I'm looking for a VBA implementation of the Memento pattern (GoF). I'm looking at converting the Java version from Wikipedia. It will be used for Undo/Redo functionality for an Excel add-in.

Specifically, I am having difficulty with the line:

return new Memento(state);

Or, to make it more specific, can someone rewrite this in VBA:

public Memento saveToMemento() {
    //System.out.println("Originator: Saving to Memento.");
    return new Memento(state);

The entire code that I am trying to convert is available at the Wikipedia link above.


  • Could you be a little bit more specific as to what your problem actually is? The use of the return keyword? The use of the new operator? – Dirk Jan 18 '10 at 23:29
  • Dirk, I've re-written the question and included new information, so hopefully now you can understand where my problem is. – bvukas Jan 19 '10 at 12:41

The return keyword in Java is very different to the return keyword in VBA. In VBA, return is paired with gosub as a way of altering the flow of execution within a procedure.

In Java, return means "exit from function" and either returns a value of an appropriate type (as in your example) or returns nothing (in the case of a void function - Java equivalent of Sub in VBA).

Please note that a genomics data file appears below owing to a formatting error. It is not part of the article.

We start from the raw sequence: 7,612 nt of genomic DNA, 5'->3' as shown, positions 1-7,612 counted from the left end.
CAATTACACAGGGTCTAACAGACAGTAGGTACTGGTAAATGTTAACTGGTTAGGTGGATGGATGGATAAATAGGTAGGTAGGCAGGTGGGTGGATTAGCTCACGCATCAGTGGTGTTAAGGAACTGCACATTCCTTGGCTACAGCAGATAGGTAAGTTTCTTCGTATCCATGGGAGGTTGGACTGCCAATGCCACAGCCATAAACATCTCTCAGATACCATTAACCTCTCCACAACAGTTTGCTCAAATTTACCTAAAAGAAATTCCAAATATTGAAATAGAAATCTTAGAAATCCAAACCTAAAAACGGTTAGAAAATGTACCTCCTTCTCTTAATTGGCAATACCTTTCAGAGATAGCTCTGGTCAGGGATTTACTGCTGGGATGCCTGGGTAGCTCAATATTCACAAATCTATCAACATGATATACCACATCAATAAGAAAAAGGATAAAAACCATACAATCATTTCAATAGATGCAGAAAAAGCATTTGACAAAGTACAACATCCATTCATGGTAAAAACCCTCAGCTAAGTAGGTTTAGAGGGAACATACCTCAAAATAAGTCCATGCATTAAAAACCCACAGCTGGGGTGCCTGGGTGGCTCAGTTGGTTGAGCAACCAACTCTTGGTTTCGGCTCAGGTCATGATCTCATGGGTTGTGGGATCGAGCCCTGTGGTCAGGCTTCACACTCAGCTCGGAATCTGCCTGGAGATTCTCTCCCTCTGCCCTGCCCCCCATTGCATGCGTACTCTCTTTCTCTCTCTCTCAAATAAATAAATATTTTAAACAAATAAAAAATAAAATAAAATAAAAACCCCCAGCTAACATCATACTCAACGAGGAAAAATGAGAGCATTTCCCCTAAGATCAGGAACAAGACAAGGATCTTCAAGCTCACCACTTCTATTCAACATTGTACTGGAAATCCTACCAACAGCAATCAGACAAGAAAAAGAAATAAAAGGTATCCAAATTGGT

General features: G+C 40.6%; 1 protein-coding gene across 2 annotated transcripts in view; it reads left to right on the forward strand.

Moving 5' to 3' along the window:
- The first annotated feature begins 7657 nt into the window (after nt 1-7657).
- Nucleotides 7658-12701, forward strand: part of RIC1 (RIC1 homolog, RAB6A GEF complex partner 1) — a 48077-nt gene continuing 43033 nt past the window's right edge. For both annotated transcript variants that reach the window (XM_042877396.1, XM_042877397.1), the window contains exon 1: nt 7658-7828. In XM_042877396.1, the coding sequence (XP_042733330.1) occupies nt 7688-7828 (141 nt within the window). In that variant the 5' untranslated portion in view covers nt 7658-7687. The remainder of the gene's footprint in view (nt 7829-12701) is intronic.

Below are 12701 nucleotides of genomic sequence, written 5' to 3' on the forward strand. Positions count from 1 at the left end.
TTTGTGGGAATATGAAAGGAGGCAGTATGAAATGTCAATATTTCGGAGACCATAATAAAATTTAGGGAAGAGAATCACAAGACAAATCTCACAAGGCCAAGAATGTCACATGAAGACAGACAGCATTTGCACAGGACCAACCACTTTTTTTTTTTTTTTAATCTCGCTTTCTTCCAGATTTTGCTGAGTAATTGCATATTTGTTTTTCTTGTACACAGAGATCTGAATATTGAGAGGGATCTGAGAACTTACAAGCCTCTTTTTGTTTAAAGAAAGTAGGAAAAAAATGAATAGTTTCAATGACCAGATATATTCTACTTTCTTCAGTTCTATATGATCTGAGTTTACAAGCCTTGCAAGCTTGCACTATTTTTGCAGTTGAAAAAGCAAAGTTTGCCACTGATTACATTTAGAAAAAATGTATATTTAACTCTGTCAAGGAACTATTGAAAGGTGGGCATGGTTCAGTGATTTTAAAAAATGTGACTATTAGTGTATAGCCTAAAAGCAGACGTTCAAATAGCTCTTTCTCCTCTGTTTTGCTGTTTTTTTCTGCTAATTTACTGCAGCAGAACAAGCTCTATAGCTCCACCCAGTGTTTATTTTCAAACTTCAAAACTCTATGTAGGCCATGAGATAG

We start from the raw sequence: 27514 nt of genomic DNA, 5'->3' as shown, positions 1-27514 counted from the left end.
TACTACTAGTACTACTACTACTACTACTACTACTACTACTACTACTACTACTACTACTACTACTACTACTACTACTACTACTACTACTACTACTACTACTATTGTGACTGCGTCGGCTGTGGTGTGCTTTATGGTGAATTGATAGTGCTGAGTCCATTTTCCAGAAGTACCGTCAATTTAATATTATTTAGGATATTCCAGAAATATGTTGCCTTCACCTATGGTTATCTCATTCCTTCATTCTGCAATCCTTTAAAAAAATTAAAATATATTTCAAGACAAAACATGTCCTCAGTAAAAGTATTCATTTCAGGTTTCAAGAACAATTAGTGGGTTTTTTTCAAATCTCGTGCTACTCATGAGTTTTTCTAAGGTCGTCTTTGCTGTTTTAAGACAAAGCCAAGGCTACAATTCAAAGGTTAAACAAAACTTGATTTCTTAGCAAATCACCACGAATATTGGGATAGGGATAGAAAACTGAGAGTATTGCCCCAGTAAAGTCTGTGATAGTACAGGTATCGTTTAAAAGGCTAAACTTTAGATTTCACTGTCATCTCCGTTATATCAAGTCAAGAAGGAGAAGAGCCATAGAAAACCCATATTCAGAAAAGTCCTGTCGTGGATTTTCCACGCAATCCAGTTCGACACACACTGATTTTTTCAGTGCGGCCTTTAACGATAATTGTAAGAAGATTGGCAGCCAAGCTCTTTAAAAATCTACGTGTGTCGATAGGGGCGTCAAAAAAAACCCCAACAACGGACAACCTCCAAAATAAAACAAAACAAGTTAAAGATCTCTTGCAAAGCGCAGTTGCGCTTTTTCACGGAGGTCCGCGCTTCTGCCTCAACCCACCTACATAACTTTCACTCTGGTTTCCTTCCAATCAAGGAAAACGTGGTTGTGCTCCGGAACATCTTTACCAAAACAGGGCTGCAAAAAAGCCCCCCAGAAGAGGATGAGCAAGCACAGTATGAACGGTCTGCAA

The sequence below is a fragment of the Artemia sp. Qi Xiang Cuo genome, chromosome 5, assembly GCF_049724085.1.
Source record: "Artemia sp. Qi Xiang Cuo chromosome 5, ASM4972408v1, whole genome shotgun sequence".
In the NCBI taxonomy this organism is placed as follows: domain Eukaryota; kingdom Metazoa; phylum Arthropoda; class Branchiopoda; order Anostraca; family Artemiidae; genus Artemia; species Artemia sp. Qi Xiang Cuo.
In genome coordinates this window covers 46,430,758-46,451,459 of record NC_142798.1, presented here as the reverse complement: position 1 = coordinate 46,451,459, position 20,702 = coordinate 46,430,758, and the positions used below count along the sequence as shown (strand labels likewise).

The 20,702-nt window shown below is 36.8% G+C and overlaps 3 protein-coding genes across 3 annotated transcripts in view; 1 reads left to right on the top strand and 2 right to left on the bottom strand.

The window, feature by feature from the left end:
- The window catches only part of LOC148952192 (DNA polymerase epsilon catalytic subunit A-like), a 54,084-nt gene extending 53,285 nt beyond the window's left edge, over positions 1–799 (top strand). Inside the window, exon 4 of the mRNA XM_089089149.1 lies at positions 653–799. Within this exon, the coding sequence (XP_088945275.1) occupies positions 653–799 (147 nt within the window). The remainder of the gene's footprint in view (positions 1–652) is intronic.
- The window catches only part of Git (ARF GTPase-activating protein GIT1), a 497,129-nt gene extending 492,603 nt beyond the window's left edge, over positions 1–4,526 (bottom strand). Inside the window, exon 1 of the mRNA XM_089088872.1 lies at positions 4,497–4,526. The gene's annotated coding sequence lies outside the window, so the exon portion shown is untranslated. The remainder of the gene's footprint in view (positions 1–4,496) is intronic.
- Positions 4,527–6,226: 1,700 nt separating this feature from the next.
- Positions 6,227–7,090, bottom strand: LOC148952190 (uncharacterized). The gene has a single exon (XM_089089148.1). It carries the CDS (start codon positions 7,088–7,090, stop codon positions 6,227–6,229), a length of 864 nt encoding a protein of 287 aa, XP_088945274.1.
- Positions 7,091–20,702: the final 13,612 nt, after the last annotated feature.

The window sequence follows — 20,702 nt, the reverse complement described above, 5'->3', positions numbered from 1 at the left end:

In your example, it is going to return an object of type Memento. This must be either the return type of the function or a subtype of that return type. A new object is created through use of the new keyword (similar to the new keyword in VBA). The object called state is passed to the constructor of the new object as a parameter.

In VBA you could write this:

Function saveToMemento(state As String) As Variant

saveToMemento = createMemento(state)

End Function

where createMemento is a function you have written to create an appropriate structure to hold the memento information

  • barrowc, How do I create the constructor of the new object (as parameter), or more specifically, how to write the createMemento function so that it emulates the Java code for saveToMemento? – bvukas Jan 19 '10 at 13:16
  • You can define classes in VBA and then create objects of those classes. VBA doesn't have constructors as such but you can use Class_Initialize() to initialize the object. Unfortunately you can't pass parameters to that Sub so you would have to call a separate Sub to deal with setting the initial state. You might get some ideas from msdn.microsoft.com/en-us/library/aa227509%28VS.60%29.aspx – barrowc Jan 21 '10 at 2:06
  • Thank you, your answers were very useful. – bvukas Jan 22 '10 at 13:40

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